Preperation for painting the outside of my house.

happycthulhuOctober 3, 2006

My house is a craftsman style house complete with all the rafter tails and roof overhangs.

Every scrap of wood on the house is painted in this awful Pepto Bismol pink color.

There is lots of chipping and places where the paint is completly off.

My questions is, do I have to completely remove all traces of the old paint before I start putting a new color on?

Or, can I just scrape off the obvious bad parts and paint over the rest?

If I just scrape the bad parts and paint over, will it look obvious or will the new paint hide that?

Lastly, can I get tinted primer? And, how long after I prime do I have to start painting? (I have 37 windows to repair and prime and that might take a while to finish.)

Here is a link that might be useful: My Old Home

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I will preface this response in saying that I am not an expert, but have done my share of research and painting over time.

You do not need to remove all the old paint. You can leave any paint that is adhered firmly. When in doubt, remove. If the old paint is an oil base then I would recommend applying a primer and then coating with a latex paint. You could reapply with an oil base paint, but applying the primer and then a good quality latex paint will be worth the extra effort. How can you tell if the old paint is latex or oil base? Well, I can't really answer that one, but maybe you already know.
It may look obvious depending on a number of factors including how many coats are already there, the location, and how the light hits it, how well it was painted before, etc. Three coats of old paint will leave a ridge next to bare wood. If you like things perfect, then best to remove all the paint. On the other hand, after the paint job is completed, no one is likely to notice until you get ready to sell it. I generally remove only that which can be removed with a good scaper and stiff wire brush. I would also recommend sanding any bare wood to make sure it is smooth.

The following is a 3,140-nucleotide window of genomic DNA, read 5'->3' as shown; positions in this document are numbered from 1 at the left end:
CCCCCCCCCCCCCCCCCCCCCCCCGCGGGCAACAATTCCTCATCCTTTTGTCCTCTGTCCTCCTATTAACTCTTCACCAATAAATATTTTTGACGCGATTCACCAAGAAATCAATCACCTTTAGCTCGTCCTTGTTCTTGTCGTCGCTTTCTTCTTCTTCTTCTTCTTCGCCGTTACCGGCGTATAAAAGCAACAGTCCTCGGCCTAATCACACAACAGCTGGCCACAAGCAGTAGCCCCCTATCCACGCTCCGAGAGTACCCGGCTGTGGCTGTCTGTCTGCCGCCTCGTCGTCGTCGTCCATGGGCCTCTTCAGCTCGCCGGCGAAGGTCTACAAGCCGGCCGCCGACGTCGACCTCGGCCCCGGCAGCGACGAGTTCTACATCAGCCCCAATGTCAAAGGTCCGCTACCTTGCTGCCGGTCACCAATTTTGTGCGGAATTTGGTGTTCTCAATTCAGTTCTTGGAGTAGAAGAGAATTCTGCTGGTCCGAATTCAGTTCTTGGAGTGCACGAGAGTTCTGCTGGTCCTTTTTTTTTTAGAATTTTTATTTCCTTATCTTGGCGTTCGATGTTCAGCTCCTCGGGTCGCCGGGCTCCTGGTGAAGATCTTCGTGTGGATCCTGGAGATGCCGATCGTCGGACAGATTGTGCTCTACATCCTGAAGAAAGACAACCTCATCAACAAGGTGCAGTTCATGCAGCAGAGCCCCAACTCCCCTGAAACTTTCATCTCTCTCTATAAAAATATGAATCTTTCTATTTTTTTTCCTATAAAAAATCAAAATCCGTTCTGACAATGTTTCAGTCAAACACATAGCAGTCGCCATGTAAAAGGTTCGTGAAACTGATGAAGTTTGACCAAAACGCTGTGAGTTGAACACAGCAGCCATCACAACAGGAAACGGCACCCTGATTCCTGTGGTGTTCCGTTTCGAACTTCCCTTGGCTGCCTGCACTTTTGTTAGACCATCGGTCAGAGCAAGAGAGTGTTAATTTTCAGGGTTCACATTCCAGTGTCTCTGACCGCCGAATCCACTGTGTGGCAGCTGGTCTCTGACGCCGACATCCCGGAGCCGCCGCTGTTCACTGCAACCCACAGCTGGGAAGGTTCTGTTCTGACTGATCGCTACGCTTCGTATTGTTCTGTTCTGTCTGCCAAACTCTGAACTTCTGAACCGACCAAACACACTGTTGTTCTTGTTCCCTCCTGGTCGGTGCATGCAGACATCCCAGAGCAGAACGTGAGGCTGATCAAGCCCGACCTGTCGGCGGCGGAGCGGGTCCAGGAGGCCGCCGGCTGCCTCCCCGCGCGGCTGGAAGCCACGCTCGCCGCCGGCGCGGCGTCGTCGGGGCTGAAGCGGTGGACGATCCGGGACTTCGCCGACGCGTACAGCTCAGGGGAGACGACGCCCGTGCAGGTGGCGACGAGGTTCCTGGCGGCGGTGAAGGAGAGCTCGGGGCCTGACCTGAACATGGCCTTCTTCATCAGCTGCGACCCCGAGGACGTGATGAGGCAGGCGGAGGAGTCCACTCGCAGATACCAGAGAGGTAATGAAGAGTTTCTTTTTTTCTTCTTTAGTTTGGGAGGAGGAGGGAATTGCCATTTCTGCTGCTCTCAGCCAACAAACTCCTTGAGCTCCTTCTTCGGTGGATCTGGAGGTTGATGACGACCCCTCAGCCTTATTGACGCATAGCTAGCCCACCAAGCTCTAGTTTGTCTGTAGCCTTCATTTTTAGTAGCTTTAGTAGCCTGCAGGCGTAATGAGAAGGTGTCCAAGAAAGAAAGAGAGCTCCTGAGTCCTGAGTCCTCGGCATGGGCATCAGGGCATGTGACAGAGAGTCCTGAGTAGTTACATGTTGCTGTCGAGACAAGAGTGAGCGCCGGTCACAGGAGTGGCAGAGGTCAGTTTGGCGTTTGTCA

Don't forget, if the home is old, it is likely to have paint containing lead. Sanding this stuff could be hazardous to your health.

    Bookmark   October 3, 2006 at 12:34PM
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Preparation outside is just like preparation inside: it's 80% of the work of painting.
Yes, you can leave securely stuck on paint on. You have to remove the rest (ultraviolet light, heat, scrape, sand, or chemical peel), and then sand or scrape down the edges where remaining paint and bare wood meet. You should also plan on washing the painted surfaces first, as they need to be clean in order to adhere to the new paint. (Warm water mixed with a stiffish dose of Clorox and some TSP, applied with a scrub brush -some elbow grease required - and then rinsed off with a garden hose, not a pressure washer.) If the previous paint is still shiny, you will need to de-gloss it chemically or sand it lightly. (Feel free to curse previous paint jobs that left you with shiny paint in that case.)

Then you have to make any repairs to dings; deal with any visible nail heads, etc. If some of the wood is really old and dried out, you may need an undercoat of linseed oil/turps mix. Then pre-prime the repairs and nail heads, prime the whole shebang and then put on two coats of the finish color(s). Oh, yeah, don't forget to check your caulking and flashing and replace what needs attention post prime, pre-finish coat.

I have to believe you live somewhere south of the Mason Dixon line, because where I am, tardy painters are working under lights and praying for dry warm days in order to get their projects completed before it's too late.